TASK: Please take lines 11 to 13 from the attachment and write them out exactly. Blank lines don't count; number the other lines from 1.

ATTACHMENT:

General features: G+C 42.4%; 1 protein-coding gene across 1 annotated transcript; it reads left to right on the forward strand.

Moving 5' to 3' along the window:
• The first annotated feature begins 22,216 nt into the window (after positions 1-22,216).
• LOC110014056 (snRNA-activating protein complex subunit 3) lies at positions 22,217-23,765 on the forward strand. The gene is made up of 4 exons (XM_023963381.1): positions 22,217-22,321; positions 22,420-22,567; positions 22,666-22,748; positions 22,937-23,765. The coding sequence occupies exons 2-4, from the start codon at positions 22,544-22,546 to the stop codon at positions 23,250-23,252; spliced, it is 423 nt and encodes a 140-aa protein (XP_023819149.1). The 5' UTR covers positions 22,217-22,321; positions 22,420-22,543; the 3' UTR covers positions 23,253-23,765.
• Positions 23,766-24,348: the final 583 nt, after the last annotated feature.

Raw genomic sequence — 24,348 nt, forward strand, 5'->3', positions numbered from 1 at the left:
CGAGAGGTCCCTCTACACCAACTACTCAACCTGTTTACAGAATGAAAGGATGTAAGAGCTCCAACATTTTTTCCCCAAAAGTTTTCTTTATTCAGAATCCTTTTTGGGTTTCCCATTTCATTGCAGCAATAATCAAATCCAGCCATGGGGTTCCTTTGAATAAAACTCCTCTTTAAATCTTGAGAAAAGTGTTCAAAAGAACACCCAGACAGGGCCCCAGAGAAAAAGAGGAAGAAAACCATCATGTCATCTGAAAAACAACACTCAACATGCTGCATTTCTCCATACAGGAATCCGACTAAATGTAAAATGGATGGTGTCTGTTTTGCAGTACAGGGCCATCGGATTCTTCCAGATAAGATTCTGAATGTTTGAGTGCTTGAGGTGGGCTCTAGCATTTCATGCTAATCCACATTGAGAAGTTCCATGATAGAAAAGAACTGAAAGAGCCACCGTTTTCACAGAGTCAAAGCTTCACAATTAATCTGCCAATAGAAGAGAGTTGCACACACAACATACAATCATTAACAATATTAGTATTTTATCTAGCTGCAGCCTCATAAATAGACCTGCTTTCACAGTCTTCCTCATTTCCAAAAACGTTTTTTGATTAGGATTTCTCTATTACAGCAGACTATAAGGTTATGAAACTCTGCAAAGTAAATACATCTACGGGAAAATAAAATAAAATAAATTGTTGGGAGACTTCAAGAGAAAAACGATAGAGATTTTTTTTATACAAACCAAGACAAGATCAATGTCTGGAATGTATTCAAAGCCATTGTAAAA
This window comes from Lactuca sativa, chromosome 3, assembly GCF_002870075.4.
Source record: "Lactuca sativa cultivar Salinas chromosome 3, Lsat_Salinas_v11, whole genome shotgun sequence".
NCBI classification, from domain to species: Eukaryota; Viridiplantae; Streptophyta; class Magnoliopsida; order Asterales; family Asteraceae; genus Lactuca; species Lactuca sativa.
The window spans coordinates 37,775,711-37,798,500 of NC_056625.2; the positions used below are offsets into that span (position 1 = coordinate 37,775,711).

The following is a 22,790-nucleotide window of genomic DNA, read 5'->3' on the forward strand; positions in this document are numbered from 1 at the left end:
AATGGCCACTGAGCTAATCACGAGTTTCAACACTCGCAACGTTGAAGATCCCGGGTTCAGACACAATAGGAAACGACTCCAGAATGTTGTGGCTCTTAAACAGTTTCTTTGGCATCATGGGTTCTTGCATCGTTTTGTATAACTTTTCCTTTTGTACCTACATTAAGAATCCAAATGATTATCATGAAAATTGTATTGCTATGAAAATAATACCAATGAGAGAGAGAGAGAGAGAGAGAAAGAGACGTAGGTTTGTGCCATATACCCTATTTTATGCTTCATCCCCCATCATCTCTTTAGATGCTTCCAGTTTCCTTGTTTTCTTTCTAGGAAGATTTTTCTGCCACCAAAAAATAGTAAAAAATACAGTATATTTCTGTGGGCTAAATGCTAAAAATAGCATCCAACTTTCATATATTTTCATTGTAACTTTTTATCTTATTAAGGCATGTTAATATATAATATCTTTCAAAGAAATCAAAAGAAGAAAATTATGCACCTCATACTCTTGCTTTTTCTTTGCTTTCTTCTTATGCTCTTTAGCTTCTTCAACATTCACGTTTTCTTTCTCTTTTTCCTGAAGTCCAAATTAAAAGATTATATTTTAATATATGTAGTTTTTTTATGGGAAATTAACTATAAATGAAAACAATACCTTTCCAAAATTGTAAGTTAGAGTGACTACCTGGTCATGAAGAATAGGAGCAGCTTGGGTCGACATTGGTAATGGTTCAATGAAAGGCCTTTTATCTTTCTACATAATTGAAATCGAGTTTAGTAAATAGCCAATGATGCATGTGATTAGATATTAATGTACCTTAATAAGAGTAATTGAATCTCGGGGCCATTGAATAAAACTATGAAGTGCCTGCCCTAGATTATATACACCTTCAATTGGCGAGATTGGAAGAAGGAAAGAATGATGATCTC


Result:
The window spans coordinates 37,775,711-37,798,500 of NC_056625.2; the positions used below are offsets into that span (position 1 = coordinate 37,775,711).

The following is a 22,790-nucleotide window of genomic DNA, read 5'->3' on the forward strand; positions in this document are numbered from 1 at the left end:
AATGGCCACTGAGCTAATCACGAGTTTCAACACTCGCAACGTTGAAGATCCCGGGTTCAGACACAATAGGAAACGACTCCAGAATGTTGTGGCTCTTAAACAGTTTCTTTGGCATCATGGGTTCTTGCATCGTTTTGTATAACTTTTCCTTTTGTACCTACATTAAGAATCCAAATGATTATCATGAAAATTGTATTGCTATGAAAATAATACCAATGAGAGAGAGAGAGAGAGAGAGAAAGAGACGTAGGTTTGTGCCATATACCCTATTTTATGCTTCATCCCCCATCATCTCTTTAGATGCTTCCAGTTTCCTTGTTTTCTTTCTAGGAAGATTTTTCTGCCACCAAAAAATAGTAAAAAATACAGTATATTTCTGTGGGCTAAATGCTAAAAATAGCATCCAACTTTCATATATTTTCATTGTAACTTTTTATCTTATTAAGGCATGTTAATATATAATATCTTTCAAAGAAATCAAAAGAAGAAAATTATGCACCTCATACTCTTGCTTTTTCTTTGCTTTCTTCTTATGCTCTTTAGCTTCTTCAACATTCACGTTTTCTTTCTCTTTTTCCTGAAGTCCAAATTAAAAGATTATATTTTAATATATGTAGTTTTTTTATGGGAAATTAACTATAAATGAAAACAATACCTTTCCAAAATTGTAAGTTAGAGTGACTACCTGGTCATGAAGAATAGGAGCAGCTTGGGTCGACATTGGTAATGGTTCAATGAAAGGCCTTTTATCTTTCTACATAATTGAAATCGAGTTTAGTAAATAGCCAATGATGCATGTGATTAGATATTAATGTACCTTAATAAGAGTAATTGAATCTCGGGGCCATTGAATAAAACTATGAAGTGCCTGCCCTAGATTATATACACCTTCAATTGGCGAGATTGGAAGAAGGAAAGAATGATGATCTC